Neonatology adjective After birth
Pertaining to events occurring after birth, usually within
1 year of childbirth
McGraw-Hill Concise Dictionary of Modern Medicine. © 2002 by The McGraw-Hill Companies, Inc.
(of a mother) after giving birth
While postpartum narrowly refers to a mother after giving birth, the similar term postnatal maybe be used either to contrast, referring to the baby after being born, or may be used synonymously, also referring to the mother.
Wisdom For A Healthy Postpartum Experience
by Sara Skiles, CD (BAI)
You've carefully selected your birth place and care provider, lovingly written out a birth plan, taken your childbirth classes and worked hard to eat healthy and exercise because you hope to have the best, safest birthing experience possible. However, how much preparation have you put into a healthy and enjoyable postpartum period?
Those first 6 weeks of having a new baby in the home are precious, but they can also be rough for new parents: sleepless nights, breastfeeding struggles, and inadequate support during recovery are all too common. These tips for creating a postpartum plan can help make the transition into parenthood a little easier!
KNOW WHAT TO EXPECT
A lot of new mothers are unprepared for the realities of life after birth. What nobody tells you is that you may experience various discomforts after giving birth, such as sore nipples, a sore perineum, hemorrhoids, and chafing due to sanitary pads. You may be one of the lucky moms who doesn't need to worry about these things, but just in case, try to stock up beforehand with an all natural soothing balm, a peri bottle to fill with warm water and use during urination, and witch hazel in liquid or wipe form. You may also wish to prepare a stock of “padsicles”: spread 1 teaspoon witch hazel and 1 tablespoon pure aloe vera over an extra large maxi pad, re-fold, wrap in foil or plastic and place in freezer.
PREPARE FOR BREASTFEEDING
Breastfeeding may be beautiful and natural, but sometimes it doesn't come so naturally to the mother and baby. Learning as much as possible and creating a support system BEFORE the birth can help you succeed. Kellymom.com, The Womanly Art of Breastfeeding and Dr. Sears' The Breastfeeding Book are some excellent reading resources. Start attending your local La Leche League meetings while still pregnant, and write down the numbers of some lactation experts you can call if you need help. Set up a “lactation station” in your favorite area of the home – gather a basket for your breast pads, nipple balm, water bottle, nursing pillow, book, healthy snacks, breast pump and whatever else you might need or want while sitting down to breastfeed.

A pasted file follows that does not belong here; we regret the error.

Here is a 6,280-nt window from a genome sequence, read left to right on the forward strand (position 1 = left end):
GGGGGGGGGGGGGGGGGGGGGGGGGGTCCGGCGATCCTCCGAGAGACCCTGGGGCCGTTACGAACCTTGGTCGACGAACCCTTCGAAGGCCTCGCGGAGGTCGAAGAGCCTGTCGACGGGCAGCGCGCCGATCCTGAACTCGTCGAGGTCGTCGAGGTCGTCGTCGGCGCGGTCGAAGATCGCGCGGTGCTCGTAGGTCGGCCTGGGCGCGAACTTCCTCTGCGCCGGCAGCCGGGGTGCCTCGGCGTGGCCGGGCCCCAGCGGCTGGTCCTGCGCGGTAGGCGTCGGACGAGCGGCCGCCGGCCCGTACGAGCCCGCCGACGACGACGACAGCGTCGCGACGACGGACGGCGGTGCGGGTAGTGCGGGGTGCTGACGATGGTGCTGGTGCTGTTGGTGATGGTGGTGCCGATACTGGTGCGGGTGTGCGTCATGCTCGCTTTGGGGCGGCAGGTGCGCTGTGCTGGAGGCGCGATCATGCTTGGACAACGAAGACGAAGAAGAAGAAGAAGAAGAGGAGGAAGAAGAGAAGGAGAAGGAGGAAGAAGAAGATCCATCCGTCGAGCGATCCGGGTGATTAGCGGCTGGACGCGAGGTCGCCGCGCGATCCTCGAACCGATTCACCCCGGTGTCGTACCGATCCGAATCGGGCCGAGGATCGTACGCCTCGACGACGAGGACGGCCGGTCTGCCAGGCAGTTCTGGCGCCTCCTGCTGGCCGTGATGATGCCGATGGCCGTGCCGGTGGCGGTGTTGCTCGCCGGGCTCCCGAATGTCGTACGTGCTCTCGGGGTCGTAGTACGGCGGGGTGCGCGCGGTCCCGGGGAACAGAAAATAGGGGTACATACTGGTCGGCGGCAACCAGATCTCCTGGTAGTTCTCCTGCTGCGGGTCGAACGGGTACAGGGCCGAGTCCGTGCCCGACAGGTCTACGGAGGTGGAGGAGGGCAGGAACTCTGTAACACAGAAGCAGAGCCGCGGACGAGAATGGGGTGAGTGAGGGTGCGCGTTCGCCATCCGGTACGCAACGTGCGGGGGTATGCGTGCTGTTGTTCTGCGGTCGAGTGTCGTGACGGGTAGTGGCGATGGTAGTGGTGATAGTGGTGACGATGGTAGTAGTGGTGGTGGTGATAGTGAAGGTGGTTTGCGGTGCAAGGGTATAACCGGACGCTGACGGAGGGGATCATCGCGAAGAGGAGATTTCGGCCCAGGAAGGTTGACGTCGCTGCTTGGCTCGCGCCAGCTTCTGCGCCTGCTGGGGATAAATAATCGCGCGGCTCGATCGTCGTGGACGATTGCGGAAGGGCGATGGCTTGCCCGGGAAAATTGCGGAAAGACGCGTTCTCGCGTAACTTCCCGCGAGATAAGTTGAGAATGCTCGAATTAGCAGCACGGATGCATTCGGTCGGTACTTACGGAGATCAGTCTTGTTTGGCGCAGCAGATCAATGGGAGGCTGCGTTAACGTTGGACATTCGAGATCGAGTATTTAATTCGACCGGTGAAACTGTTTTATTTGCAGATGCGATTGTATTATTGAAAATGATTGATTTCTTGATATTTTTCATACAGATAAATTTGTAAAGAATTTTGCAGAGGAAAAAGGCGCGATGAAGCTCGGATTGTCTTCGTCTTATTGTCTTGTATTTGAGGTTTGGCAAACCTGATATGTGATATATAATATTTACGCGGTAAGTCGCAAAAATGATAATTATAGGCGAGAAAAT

HAVE A GOOD SUPPORT SYSTEM IN PLACE
A great support system and the willingness to delegate responsibility can really help you to get the rest and care that you need when recovering from birth. If you have any friends, relatives, church family or any other supporters who offer to be of help, be sure to say yes! You may even wish to consider writing up a list of chores for visitors to select from – don't be shy about getting the help you need. Also consider hiring a postpartum doula. Postpartum doulas are specially trained to help you adjust to parenthood and can provide breastfeeding support, light housekeeping, emotional support, resources and information, and detect the signs of postpartum mood disorders.
Did you know that it takes at least 8 weeks for your uterus to return to normal after giving birth? Resting is extremely important for that inner healing. Overdoing it after birth keeps those ligaments from going back to normal and could result in uterine prolapse, extended bleeding and even lead to needing a hysterectomy later in life. Creating a postpartum plan with these tips can help you get the rest you need. Be cautious about stairs, vacuuming, heavy lifting and talk to your care provider before resuming light exercise. Take good care of yourself and you will be better able to care for your sweet babies!
Sara Skiles is a certified birth doula, postpartum doula and belly casting artist. She lives in Wichita, Kansas with her husband and son and enjoys art, cooking and blogging at www.WichitaDoula.com when she's not working with new families.